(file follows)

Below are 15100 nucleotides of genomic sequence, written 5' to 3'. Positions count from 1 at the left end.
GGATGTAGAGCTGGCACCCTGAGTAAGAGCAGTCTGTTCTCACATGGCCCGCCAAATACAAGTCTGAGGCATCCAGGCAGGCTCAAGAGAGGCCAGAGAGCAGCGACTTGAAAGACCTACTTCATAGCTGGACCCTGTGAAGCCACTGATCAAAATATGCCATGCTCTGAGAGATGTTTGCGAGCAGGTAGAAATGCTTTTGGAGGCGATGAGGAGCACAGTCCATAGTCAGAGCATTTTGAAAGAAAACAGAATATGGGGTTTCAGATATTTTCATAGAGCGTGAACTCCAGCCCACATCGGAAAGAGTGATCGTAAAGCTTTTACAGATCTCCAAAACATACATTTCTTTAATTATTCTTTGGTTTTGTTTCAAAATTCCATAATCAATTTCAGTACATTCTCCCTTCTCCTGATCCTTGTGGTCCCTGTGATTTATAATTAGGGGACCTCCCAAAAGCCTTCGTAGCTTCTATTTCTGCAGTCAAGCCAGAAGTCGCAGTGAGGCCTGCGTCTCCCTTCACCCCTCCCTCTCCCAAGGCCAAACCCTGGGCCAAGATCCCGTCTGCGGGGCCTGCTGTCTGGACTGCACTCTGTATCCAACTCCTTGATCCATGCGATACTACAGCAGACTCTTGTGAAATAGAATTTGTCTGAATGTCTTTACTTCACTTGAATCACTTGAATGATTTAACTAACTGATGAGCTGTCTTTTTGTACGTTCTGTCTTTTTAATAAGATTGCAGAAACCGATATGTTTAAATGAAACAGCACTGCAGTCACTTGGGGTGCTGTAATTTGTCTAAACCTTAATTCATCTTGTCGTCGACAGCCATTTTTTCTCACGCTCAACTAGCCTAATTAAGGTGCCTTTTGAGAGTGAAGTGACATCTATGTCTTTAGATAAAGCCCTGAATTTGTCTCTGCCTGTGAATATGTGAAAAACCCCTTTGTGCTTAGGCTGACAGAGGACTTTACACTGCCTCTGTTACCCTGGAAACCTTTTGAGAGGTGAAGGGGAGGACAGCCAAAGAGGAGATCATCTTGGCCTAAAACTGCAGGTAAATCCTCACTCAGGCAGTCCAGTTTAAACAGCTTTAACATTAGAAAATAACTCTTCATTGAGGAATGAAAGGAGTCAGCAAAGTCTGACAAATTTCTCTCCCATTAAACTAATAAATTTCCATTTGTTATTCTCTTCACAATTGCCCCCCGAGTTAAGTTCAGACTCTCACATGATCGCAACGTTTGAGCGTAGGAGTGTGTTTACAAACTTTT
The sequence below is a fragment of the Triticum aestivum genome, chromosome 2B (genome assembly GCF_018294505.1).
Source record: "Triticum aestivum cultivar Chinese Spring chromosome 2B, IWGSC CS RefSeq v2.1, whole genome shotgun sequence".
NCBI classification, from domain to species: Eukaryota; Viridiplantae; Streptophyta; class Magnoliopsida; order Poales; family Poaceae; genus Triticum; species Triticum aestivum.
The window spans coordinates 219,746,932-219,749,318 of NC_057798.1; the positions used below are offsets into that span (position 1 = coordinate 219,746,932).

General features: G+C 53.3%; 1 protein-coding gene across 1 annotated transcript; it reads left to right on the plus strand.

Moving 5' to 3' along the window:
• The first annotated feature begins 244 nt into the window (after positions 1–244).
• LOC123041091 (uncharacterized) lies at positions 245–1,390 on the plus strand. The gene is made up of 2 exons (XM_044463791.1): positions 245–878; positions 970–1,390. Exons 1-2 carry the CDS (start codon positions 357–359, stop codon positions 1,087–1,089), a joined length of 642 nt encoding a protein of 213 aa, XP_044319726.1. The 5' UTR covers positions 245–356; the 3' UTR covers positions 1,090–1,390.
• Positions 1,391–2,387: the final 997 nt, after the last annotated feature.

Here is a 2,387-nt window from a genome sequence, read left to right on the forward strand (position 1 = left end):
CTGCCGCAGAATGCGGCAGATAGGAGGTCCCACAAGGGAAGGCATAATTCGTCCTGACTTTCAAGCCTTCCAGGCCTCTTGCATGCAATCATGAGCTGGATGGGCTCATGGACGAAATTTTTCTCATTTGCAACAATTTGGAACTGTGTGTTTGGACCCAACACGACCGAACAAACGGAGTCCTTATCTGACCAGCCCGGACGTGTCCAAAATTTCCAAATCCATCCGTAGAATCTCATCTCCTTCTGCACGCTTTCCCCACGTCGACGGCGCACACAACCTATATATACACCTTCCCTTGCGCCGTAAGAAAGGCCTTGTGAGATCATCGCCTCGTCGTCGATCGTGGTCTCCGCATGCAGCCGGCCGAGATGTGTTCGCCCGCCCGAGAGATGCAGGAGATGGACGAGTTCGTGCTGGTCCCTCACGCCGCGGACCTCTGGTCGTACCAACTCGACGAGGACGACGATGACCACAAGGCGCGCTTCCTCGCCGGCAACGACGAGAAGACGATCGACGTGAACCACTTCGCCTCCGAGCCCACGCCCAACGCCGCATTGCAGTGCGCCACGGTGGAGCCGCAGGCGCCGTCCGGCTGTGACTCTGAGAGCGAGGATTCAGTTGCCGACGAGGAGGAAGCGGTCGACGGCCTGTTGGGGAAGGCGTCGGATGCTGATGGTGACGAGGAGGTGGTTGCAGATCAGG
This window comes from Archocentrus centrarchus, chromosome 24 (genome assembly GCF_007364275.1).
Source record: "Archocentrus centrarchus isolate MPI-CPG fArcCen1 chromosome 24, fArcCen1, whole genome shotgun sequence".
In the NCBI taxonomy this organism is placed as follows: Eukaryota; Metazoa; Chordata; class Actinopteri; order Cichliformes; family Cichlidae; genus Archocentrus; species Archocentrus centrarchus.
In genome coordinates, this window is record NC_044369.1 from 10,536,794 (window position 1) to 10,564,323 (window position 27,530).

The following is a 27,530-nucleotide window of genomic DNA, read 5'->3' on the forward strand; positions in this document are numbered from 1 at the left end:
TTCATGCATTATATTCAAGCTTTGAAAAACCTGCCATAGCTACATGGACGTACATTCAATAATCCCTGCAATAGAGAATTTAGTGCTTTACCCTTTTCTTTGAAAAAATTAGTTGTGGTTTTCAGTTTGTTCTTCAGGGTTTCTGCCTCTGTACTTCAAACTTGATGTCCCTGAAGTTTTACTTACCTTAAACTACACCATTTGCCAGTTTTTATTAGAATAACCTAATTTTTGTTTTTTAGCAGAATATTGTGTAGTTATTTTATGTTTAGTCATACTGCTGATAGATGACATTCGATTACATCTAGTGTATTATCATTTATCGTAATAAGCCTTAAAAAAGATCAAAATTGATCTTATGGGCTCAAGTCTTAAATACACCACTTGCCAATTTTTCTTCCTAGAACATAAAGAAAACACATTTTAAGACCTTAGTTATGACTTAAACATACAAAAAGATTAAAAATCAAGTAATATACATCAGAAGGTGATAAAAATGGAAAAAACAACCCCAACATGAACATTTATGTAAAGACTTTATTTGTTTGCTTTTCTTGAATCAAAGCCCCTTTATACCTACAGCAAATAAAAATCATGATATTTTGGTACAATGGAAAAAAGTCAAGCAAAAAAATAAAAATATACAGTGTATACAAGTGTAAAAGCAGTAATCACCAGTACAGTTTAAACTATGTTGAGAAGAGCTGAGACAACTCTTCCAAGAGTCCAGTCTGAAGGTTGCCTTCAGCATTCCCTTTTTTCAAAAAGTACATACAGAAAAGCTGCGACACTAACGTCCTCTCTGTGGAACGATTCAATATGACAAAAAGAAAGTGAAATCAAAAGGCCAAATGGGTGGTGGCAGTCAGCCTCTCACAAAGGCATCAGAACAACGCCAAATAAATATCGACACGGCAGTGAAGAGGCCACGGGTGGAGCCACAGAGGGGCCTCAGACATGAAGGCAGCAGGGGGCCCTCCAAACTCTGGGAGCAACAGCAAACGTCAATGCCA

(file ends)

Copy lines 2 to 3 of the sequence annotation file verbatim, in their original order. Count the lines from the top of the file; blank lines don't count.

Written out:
GGATGTAGAGCTGGCACCCTGAGTAAGAGCAGTCTGTTCTCACATGGCCCGCCAAATACAAGTCTGAGGCATCCAGGCAGGCTCAAGAGAGGCCAGAGAGCAGCGACTTGAAAGACCTACTTCATAGCTGGACCCTGTGAAGCCACTGATCAAAATATGCCATGCTCTGAGAGATGTTTGCGAGCAGGTAGAAATGCTTTTGGAGGCGATGAGGAGCACAGTCCATAGTCAGAGCATTTTGAAAGAAAACAGAATATGGGGTTTCAGATATTTTCATAGAGCGTGAACTCCAGCCCACATCGGAAAGAGTGATCGTAAAGCTTTTACAGATCTCCAAAACATACATTTCTTTAATTATTCTTTGGTTTTGTTTCAAAATTCCATAATCAATTTCAGTACATTCTCCCTTCTCCTGATCCTTGTGGTCCCTGTGATTTATAATTAGGGGACCTCCCAAAAGCCTTCGTAGCTTCTATTTCTGCAGTCAAGCCAGAAGTCGCAGTGAGGCCTGCGTCTCCCTTCACCCCTCCCTCTCCCAAGGCCAAACCCTGGGCCAAGATCCCGTCTGCGGGGCCTGCTGTCTGGACTGCACTCTGTATCCAACTCCTTGATCCATGCGATACTACAGCAGACTCTTGTGAAATAGAATTTGTCTGAATGTCTTTACTTCACTTGAATCACTTGAATGATTTAACTAACTGATGAGCTGTCTTTTTGTACGTTCTGTCTTTTTAATAAGATTGCAGAAACCGATATGTTTAAATGAAACAGCACTGCAGTCACTTGGGGTGCTGTAATTTGTCTAAACCTTAATTCATCTTGTCGTCGACAGCCATTTTTTCTCACGCTCAACTAGCCTAATTAAGGTGCCTTTTGAGAGTGAAGTGACATCTATGTCTTTAGATAAAGCCCTGAATTTGTCTCTGCCTGTGAATATGTGAAAAACCCCTTTGTGCTTAGGCTGACAGAGGACTTTACACTGCCTCTGTTACCCTGGAAACCTTTTGAGAGGTGAAGGGGAGGACAGCCAAAGAGGAGATCATCTTGGCCTAAAACTGCAGGTAAATCCTCACTCAGGCAGTCCAGTTTAAACAGCTTTAACATTAGAAAATAACTCTTCATTGAGGAATGAAAGGAGTCAGCAAAGTCTGACAAATTTCTCTCCCATTAAACTAATAAATTTCCATTTGTTATTCTCTTCACAATTGCCCCCCGAGTTAAGTTCAGACTCTCACATGATCGCAACGTTTGAGCGTAGGAGTGTGTTTACAAACTTTT
The sequence below is a fragment of the Triticum aestivum genome, chromosome 2B (genome assembly GCF_018294505.1).